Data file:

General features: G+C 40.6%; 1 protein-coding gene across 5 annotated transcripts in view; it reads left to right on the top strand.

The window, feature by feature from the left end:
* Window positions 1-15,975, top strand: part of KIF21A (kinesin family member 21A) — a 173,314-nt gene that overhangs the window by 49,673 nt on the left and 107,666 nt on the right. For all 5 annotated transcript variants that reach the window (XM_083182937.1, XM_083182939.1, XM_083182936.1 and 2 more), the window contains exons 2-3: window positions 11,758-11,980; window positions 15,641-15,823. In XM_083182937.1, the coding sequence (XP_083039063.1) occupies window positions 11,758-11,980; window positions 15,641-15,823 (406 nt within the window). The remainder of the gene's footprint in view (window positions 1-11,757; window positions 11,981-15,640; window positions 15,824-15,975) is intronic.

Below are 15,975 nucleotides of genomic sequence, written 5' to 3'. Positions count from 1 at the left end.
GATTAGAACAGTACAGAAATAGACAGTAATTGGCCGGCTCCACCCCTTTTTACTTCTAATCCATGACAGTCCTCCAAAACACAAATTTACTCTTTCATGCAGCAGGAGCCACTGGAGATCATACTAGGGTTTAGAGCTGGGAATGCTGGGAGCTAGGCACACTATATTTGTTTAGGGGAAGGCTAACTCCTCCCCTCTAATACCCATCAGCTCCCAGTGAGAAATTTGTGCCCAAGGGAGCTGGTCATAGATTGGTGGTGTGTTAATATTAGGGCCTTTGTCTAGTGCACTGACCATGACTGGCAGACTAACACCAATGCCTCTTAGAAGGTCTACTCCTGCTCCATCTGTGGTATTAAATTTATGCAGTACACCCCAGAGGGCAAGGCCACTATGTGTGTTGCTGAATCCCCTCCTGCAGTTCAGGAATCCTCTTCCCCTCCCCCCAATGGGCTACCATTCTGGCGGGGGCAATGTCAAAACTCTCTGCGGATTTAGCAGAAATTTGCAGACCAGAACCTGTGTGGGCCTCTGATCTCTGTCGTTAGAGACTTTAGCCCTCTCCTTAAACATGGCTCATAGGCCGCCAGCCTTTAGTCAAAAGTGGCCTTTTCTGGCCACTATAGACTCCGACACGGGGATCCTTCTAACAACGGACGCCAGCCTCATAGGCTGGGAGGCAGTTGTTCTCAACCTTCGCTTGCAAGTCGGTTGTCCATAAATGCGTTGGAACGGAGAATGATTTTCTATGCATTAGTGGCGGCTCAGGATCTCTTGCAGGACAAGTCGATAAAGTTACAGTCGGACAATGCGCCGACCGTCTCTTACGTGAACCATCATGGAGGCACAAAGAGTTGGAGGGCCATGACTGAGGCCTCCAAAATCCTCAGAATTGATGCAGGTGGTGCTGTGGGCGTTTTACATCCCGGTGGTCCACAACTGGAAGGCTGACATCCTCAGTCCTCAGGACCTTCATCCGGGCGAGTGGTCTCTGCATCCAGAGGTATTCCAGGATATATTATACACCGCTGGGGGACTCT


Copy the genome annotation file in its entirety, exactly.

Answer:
General features: G+C 40.6%; 1 protein-coding gene across 5 annotated transcripts in view; it reads left to right on the top strand.

The window, feature by feature from the left end:
* Window positions 1-15,975, top strand: part of KIF21A (kinesin family member 21A) — a 173,314-nt gene that overhangs the window by 49,673 nt on the left and 107,666 nt on the right. For all 5 annotated transcript variants that reach the window (XM_083182937.1, XM_083182939.1, XM_083182936.1 and 2 more), the window contains exons 2-3: window positions 11,758-11,980; window positions 15,641-15,823. In XM_083182937.1, the coding sequence (XP_083039063.1) occupies window positions 11,758-11,980; window positions 15,641-15,823 (406 nt within the window). The remainder of the gene's footprint in view (window positions 1-11,757; window positions 11,981-15,640; window positions 15,824-15,975) is intronic.

Below are 15,975 nucleotides of genomic sequence, written 5' to 3'. Positions count from 1 at the left end.
GATTAGAACAGTACAGAAATAGACAGTAATTGGCCGGCTCCACCCCTTTTTACTTCTAATCCATGACAGTCCTCCAAAACACAAATTTACTCTTTCATGCAGCAGGAGCCACTGGAGATCATACTAGGGTTTAGAGCTGGGAATGCTGGGAGCTAGGCACACTATATTTGTTTAGGGGAAGGCTAACTCCTCCCCTCTAATACCCATCAGCTCCCAGTGAGAAATTTGTGCCCAAGGGAGCTGGTCATAGATTGGTGGTGTGTTAATATTAGGGCCTTTGTCTAGTGCACTGACCATGACTGGCAGACTAACACCAATGCCTCTTAGAAGGTCTACTCCTGCTCCATCTGTGGTATTAAATTTATGCAGTACACCCCAGAGGGCAAGGCCACTATGTGTGTTGCTGAATCCCCTCCTGCAGTTCAGGAATCCTCTTCCCCTCCCCCCAATGGGCTACCATTCTGGCGGGGGCAATGTCAAAACTCTCTGCGGATTTAGCAGAAATTTGCAGACCAGAACCTGTGTGGGCCTCTGATCTCTGTCGTTAGAGACTTTAGCCCTCTCCTTAAACATGGCTCATAGGCCGCCAGCCTTTAGTCAAAAGTGGCCTTTTCTGGCCACTATAGACTCCGACACGGGGATCCTTCTAACAACGGACGCCAGCCTCATAGGCTGGGAGGCAGTTGTTCTCAACCTTCGCTTGCAAGTCGGTTGTCCATAAATGCGTTGGAACGGAGAATGATTTTCTATGCATTAGTGGCGGCTCAGGATCTCTTGCAGGACAAGTCGATAAAGTTACAGTCGGACAATGCGCCGACCGTCTCTTACGTGAACCATCATGGAGGCACAAAGAGTTGGAGGGCCATGACTGAGGCCTCCAAAATCCTCAGAATTGATGCAGGTGGTGCTGTGGGCGTTTTACATCCCGGTGGTCCACAACTGGAAGGCTGACATCCTCAGTCCTCAGGACCTTCATCCGGGCGAGTGGTCTCTGCATCCAGAGGTATTCCAGGATATATTATACACCGCTGGGGGACTCT